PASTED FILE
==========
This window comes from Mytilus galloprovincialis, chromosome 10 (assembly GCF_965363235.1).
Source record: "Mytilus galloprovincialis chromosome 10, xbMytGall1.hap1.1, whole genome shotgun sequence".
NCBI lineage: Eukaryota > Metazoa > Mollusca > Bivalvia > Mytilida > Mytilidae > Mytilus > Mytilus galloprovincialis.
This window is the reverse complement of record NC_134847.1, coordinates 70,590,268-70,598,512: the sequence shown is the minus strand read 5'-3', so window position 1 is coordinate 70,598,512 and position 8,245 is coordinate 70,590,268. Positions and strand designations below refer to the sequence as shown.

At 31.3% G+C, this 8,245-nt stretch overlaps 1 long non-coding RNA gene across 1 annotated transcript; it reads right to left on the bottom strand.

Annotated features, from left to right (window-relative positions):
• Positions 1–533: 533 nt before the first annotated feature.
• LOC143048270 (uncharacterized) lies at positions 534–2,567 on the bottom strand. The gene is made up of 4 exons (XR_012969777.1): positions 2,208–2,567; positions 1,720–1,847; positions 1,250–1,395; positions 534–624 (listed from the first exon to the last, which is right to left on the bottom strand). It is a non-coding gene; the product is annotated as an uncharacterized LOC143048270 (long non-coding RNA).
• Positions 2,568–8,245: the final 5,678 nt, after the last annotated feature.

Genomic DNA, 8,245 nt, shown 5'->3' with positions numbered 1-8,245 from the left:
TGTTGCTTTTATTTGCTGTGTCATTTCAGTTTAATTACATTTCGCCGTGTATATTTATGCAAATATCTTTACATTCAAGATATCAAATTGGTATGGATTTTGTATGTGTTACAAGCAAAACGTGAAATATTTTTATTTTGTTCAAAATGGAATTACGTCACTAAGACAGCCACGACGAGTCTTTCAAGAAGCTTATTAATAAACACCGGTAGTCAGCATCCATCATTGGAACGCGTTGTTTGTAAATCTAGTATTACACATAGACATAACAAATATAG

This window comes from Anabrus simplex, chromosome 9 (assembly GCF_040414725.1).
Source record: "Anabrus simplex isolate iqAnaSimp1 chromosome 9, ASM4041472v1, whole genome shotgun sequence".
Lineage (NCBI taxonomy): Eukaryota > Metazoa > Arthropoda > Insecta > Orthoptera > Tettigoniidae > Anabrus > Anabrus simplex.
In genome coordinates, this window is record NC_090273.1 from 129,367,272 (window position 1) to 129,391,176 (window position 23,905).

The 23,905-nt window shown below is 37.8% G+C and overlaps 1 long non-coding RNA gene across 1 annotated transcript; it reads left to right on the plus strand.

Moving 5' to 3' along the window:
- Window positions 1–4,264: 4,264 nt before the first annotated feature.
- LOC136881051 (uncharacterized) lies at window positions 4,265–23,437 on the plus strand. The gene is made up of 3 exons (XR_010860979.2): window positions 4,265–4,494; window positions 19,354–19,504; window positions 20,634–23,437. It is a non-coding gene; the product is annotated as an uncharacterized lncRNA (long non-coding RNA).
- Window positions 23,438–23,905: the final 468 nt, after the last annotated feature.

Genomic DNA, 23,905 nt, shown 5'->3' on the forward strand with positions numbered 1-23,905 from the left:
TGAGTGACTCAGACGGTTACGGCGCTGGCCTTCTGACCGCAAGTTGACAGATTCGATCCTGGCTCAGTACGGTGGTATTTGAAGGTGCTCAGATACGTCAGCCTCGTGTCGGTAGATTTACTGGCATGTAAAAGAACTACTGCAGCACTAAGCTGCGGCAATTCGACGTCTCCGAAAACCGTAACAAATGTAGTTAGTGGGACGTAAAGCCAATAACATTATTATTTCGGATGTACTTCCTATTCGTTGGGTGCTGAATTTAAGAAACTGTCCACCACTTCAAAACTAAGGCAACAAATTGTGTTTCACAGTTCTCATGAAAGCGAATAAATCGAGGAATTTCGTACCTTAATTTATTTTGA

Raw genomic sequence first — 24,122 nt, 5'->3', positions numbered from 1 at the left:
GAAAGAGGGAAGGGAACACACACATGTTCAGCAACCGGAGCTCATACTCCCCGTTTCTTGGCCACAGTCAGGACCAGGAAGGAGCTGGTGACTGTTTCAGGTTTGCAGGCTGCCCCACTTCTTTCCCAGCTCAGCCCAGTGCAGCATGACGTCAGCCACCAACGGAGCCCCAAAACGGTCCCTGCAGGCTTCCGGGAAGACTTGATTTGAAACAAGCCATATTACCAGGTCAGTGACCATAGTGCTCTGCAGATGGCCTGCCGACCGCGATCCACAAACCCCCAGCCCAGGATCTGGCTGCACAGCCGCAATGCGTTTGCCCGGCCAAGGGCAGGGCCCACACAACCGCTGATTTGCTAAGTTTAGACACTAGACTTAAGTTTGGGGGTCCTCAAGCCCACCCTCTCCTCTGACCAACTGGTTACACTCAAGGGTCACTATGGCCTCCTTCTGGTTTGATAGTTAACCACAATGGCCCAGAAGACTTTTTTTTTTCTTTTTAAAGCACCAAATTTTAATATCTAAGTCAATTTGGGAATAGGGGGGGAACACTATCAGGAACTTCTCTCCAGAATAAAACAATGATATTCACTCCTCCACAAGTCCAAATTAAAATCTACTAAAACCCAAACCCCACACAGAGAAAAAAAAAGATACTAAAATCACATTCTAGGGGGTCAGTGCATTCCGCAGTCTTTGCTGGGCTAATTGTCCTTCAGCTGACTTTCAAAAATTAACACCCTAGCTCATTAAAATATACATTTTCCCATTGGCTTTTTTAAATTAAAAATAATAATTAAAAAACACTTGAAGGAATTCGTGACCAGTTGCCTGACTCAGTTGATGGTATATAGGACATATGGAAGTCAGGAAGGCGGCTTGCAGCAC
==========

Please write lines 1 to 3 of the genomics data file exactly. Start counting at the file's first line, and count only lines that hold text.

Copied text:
This window comes from Mytilus galloprovincialis, chromosome 10 (assembly GCF_965363235.1).
Source record: "Mytilus galloprovincialis chromosome 10, xbMytGall1.hap1.1, whole genome shotgun sequence".
NCBI lineage: Eukaryota > Metazoa > Mollusca > Bivalvia > Mytilida > Mytilidae > Mytilus > Mytilus galloprovincialis.